Sorry I was out. Very good questions and I should have stated a few more facts. Had a cart. After we looked, I was practicing with a new member (good golfer I think I'll enjoy playing with more), and two high school students who are trying out for the team today. I was up encouraging them at the course earlier. Anyway, hitting into the sun was hard to see so looking at where we thought it may be I scooted back to the box with my cart (don't walk so fast right now) and a walker I would have taken back in my cart, since the tee was clear at the moment. If not I would have explained what had happened, then dealt with the possibilities of yes or no. So, I re teed and played the hole out for par + penalties, then parred out. Doing anything else with the guests would send a wrong message. Just MO.

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I've never heard of the "par + handicap" rule. Perhaps that is the rule I am looking for.

You must have missed previous threads where it has been discussed.  Here's one: http://thesandtrap.com/t/82295/par-handicap-for-holes-not-played-under-the-principles-of-the-rog

Craig
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You must have missed previous threads where it has been discussed.  Here's one: [URL=http://thesandtrap.com/t/82295/par-handicap-for-holes-not-played-under-the-principles-of-the-rog]http://thesandtrap.com/t/82295/par-handicap-for-holes-not-played-under-the-principles-of-the-rog[/URL]

Well I'm very new here so that is a possibility. Edit: Seems like OP agrees with me on that thread so I'm not really sure what you are trying to say here.

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Well I'm very new here so that is a possibility.

Edit: Seems like OP agrees with me on that thread so I'm not really sure what you are trying to say here.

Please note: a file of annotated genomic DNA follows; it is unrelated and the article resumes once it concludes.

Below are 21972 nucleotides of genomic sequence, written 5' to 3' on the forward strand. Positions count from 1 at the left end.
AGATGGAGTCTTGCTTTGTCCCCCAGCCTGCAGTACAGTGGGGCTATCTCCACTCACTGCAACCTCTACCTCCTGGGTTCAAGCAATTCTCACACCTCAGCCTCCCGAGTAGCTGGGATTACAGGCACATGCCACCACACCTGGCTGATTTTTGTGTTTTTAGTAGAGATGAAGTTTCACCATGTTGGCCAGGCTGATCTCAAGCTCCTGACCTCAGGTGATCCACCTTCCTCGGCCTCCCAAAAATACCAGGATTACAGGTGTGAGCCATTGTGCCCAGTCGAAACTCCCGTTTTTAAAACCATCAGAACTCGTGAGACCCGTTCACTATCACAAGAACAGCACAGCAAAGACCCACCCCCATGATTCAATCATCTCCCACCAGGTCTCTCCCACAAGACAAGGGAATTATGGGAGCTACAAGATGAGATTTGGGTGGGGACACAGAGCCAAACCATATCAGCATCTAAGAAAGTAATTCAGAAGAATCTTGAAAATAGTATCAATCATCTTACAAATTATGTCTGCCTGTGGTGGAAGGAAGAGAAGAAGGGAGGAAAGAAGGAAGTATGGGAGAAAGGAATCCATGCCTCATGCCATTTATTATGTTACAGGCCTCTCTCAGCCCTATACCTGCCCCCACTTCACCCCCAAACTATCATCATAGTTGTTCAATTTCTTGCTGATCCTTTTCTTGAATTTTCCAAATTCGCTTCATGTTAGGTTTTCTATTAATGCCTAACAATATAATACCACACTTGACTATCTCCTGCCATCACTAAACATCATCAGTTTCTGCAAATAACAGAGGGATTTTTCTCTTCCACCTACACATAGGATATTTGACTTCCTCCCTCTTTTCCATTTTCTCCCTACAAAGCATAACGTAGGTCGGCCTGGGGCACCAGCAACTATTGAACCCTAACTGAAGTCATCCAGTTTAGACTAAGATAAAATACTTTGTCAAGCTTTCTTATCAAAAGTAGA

I'm not trying to imply anything bad about you or the topic.  You hadn't heard about the rule for  par+handicap, and that thread gives info about the rule and a bit of discussion about it.

Craig
What's in the :ogio: Silencer bag (on the :clicgear: cart)
Driver: :callaway: Razr Fit 10.5°  
5 Wood: :tmade: Burner  
Hybrid: :cobra: Baffler DWS 20°
Irons: :ping: G400 
Wedge: :ping: Glide 2.0 54° ES grind 
Putter: :heavyputter:  midweight CX2
:aimpoint:,  :bushnell: Tour V4

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I'm not trying to imply anything bad about you or the topic.  You hadn't heard about the rule for  par+handicap, and that thread gives info about the rule and a bit of discussion about it.

I'm still not sure I understand bc handicapping is all new to me. Thanks for the link. :)

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I've never heard of the "par + handicap" rule. Perhaps that is the rule I am looking for.

Maybe some of you guys have the self confidence to walk all the way back to where you hit the shot, stand next to a group of angry golfers, hit your shot, then walk all the way back to the green and continue, but most of us would never be that inconsiderate or rude (what we would think is rude, not necessarily that you are being rude doing so.)

Now for argument sake, lets say you are playing by the rule. Walk all the way back and the group on the tee does not let you tee off, which is something I have experienced.

How does the rule apply now, since you are incapable of hitting a provisional? Play from the lost ball and 2 stroke penalty and handicap?

you could allow the group behind you to play through so you could hit a provisional but that gets messy espesically when it is busy.

But what determines your inability to go back and hit a provisional? Simply the course being busy or can some lazier players add "it is too far to the tee"?

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I've never heard of the "par + handicap" rule. Perhaps that is the rule I am looking for. Maybe some of you guys have the self confidence to walk all the way back to where you hit the shot, stand next to a group of angry golfers, hit your shot, then walk all the way back to the green and continue, but most of us would never be that inconsiderate or rude (what we would think is rude, not necessarily that you are being rude doing so.)